Perhaps the best way to evaluate your flooring and know that it is up to OSHA’s standards? You should be using a handheld, portable friction analyzer on-site, to regularly test the COF values of your flooring, monitor the wear and tear, and avoid costly accidents.

Our friction test equipment, such as the portable friction meter, can be used by anyone to provide accurate COF data when testing the floor. The operator places the meter on the surface, ensuring the contact point of the meter is touching the floor, and presses a button. That’s it. Multiple measurements are stored within the meter and an average COF is calculated. 

Because operation of the meter is so simple, there’s no variance in results between users. You can trust your results to be accurate, which means your test will always correctly indicate where you may need to improve your flooring’s slip resistance, either by replacing or resurfacing the flooring.


Preventing Falls

According to the Consumer Product Safety Commission (CPSC), floors and flooring materials are the cause of more than 2 million fall injuries every year. So how can you mitigate your risk for slip, trip, and fall accidents in your workplace? Here are three practices your company should follow:

  • When choosing flooring for a space, consider how the day-to-day activities may affect slip resistance and the COF. Tile flooring is incredibly slippery when it is wet, and should be avoided anywhere that spills may frequently occur, or near entryways where moisture may be carried in. Also, smooth concrete, found in many garages, becomes dangerously slippery after the inclusion of the slightest bit of moisture. However, adding a slip-resistant coating to your floor can help increase the COF and prevent falls.
  • Don’t ignore your flooring’s flaws. Over time, cracks and holes in your flooring materials can develop. These can quickly become safety hazards that put you and your employees at risk. Having a regular maintenance and repair schedule to address issues before they become a liability issue is vital to your building’s safety. 

Additionally, it’s crucial to regularly test the changing COF of your flooring with a friction analysis meter to ensure your floor is still compliant with OSHA regulations - and still safe for your employees.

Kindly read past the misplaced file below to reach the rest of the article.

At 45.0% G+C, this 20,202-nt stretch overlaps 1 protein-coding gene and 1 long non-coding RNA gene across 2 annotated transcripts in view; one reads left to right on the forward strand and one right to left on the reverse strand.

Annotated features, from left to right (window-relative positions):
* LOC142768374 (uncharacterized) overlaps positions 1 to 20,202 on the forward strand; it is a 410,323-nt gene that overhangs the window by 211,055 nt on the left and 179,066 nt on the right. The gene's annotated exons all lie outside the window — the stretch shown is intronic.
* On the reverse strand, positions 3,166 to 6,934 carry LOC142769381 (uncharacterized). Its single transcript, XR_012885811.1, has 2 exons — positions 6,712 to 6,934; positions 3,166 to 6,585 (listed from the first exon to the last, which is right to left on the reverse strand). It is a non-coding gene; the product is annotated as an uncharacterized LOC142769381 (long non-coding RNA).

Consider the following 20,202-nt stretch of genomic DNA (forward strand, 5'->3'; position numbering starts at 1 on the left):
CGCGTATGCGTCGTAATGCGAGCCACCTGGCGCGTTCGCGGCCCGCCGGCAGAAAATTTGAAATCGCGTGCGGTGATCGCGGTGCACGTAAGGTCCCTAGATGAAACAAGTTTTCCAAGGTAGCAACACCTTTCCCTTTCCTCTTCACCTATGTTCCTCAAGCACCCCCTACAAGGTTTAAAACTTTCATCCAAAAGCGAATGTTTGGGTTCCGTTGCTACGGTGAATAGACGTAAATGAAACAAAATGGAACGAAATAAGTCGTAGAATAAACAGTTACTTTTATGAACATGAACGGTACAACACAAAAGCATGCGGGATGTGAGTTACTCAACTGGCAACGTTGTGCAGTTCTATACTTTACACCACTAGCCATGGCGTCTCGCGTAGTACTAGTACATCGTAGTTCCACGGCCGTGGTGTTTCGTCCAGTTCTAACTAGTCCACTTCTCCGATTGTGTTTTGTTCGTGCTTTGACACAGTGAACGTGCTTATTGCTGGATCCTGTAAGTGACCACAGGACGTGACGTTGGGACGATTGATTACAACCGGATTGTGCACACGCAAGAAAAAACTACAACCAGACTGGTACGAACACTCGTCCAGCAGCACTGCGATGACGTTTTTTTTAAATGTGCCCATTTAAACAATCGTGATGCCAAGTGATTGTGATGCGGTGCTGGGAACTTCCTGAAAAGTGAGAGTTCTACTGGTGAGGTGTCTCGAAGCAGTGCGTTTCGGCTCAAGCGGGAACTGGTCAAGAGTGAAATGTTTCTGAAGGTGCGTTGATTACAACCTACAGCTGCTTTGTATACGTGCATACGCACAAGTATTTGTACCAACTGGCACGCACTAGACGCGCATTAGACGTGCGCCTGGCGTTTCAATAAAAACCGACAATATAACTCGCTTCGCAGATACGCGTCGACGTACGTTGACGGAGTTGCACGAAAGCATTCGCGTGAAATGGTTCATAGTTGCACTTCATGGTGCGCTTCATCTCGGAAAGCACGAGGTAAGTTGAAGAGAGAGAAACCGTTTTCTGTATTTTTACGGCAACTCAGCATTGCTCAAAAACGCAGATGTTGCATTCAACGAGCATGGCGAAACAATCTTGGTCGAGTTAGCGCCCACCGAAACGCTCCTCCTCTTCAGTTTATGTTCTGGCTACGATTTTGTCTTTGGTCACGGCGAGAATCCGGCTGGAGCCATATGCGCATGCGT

• Use floor coatings as a safety factor, not just for aesthetics. A glossy finish on a floor may have a beautiful effect, but is it really safe? Glossy flooring tends to become slippery and unsafe-especially if it gets wet. You don’t have to sacrifice form for function, though. Coatings can be strategically selected to provide the glossy aesthetic you want, while still having slip-resistant qualities to protect your employees. 

Coating additives, such as aluminum oxide, increase the slip-resistance of a floor’s finish, and UV-cured coatings provide additional slip resistance on polished concrete and similar surfaces. You should always choose your employees’ safety above anything else, but fortunately, advances in flooring materials mean you can choose a stunning design still, too.

Slips, trips, and falls are the most common accidents in the workplace. Regular testing of your flooring with a friction analysis meter and careful maintenance can help you prevent these easily avoidable, unfortunate accidents. Using a friction analysis meter will provide you with a safer work environment and hopefully, many fewer employee slip, trip, and fall incidents. Your team encounters less risk of falls, and your workplace is a safe space. Not only does this keep you in compliance with OSHA standards, but it can help you avoid costly injury-related expenses too.

To find out how our portable handheld friction meter can help your company ensure the integrity of the surfaces throughout your facility, please download our friction analysis tip sheet today.